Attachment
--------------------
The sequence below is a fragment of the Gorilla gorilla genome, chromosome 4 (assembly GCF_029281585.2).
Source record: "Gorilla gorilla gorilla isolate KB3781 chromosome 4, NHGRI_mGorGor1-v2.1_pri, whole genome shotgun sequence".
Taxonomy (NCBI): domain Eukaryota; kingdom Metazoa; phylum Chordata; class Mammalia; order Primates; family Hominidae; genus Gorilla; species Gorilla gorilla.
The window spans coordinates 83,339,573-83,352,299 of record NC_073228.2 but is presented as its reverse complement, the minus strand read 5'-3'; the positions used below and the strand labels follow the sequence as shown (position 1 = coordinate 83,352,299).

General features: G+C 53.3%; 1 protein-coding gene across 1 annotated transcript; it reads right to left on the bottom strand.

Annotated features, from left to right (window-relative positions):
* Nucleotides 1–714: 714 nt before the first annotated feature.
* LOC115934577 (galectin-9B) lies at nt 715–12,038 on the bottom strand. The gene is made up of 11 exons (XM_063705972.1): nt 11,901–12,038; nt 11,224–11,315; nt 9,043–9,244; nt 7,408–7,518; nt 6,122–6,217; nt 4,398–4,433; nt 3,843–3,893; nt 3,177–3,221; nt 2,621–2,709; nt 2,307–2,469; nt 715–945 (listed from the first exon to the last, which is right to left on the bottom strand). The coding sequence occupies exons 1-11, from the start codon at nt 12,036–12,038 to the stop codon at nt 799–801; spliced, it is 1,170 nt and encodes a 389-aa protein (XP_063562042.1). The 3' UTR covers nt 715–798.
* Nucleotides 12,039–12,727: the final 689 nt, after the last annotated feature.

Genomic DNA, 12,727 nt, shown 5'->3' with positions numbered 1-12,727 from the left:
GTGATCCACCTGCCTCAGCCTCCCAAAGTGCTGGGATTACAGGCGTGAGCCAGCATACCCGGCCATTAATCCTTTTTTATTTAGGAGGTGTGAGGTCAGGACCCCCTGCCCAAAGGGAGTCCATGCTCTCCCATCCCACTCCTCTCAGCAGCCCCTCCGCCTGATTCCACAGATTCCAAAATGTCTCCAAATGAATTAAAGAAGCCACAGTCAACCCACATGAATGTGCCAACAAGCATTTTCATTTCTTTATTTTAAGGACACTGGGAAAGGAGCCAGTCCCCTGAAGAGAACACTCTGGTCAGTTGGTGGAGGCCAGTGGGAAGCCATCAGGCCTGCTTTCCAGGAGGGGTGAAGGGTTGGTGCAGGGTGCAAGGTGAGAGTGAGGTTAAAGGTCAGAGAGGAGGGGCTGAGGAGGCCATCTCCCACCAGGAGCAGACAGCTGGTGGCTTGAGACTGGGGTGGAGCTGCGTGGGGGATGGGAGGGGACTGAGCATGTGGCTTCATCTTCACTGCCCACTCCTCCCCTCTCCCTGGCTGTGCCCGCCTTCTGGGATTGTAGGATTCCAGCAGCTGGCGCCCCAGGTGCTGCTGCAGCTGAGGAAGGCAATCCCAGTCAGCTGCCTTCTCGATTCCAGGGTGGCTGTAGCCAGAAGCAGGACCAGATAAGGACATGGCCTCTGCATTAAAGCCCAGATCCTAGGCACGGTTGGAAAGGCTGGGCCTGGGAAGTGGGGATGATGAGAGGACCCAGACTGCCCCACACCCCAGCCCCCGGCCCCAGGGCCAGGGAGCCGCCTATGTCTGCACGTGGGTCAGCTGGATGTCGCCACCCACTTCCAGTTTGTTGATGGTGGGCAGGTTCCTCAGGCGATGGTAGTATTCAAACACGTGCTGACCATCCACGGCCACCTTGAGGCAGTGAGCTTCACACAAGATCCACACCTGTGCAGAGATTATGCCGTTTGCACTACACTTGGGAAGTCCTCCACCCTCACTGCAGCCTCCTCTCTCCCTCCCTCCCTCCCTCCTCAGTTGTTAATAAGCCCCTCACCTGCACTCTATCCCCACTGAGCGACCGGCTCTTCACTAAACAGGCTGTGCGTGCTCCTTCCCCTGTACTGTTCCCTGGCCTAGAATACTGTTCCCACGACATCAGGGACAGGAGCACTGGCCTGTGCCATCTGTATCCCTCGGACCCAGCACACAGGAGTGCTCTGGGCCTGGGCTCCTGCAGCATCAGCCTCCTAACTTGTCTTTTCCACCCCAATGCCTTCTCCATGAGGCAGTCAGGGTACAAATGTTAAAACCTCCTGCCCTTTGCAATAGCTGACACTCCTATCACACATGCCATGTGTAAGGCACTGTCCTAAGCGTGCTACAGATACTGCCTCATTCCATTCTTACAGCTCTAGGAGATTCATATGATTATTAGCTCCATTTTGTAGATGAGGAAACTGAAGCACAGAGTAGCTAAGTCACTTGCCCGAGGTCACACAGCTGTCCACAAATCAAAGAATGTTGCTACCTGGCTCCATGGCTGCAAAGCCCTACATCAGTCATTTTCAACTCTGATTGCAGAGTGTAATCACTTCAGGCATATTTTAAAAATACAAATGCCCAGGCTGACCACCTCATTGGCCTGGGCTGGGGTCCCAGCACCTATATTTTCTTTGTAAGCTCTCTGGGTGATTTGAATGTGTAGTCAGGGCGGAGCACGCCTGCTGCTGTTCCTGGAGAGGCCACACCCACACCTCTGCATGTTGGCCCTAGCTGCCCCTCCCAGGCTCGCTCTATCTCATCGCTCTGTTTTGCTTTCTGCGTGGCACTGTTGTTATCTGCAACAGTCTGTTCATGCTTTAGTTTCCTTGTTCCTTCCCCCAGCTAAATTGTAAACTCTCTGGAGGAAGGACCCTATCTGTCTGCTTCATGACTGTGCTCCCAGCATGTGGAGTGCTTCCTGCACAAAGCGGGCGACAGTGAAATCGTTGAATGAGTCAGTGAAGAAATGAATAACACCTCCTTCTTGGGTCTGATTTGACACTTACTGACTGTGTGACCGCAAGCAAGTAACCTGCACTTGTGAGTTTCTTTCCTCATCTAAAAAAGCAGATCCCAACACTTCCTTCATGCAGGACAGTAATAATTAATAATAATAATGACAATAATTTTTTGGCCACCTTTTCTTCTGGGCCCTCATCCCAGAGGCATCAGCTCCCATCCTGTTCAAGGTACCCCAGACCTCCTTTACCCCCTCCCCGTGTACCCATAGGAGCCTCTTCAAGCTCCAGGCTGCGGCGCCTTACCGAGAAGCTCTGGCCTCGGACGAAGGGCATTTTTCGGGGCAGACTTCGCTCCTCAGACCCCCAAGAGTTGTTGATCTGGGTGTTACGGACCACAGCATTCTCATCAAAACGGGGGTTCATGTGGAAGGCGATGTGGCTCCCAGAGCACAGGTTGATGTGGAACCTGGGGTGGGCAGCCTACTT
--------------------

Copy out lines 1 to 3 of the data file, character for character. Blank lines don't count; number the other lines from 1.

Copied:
The sequence below is a fragment of the Gorilla gorilla genome, chromosome 4 (assembly GCF_029281585.2).
Source record: "Gorilla gorilla gorilla isolate KB3781 chromosome 4, NHGRI_mGorGor1-v2.1_pri, whole genome shotgun sequence".
Taxonomy (NCBI): domain Eukaryota; kingdom Metazoa; phylum Chordata; class Mammalia; order Primates; family Hominidae; genus Gorilla; species Gorilla gorilla.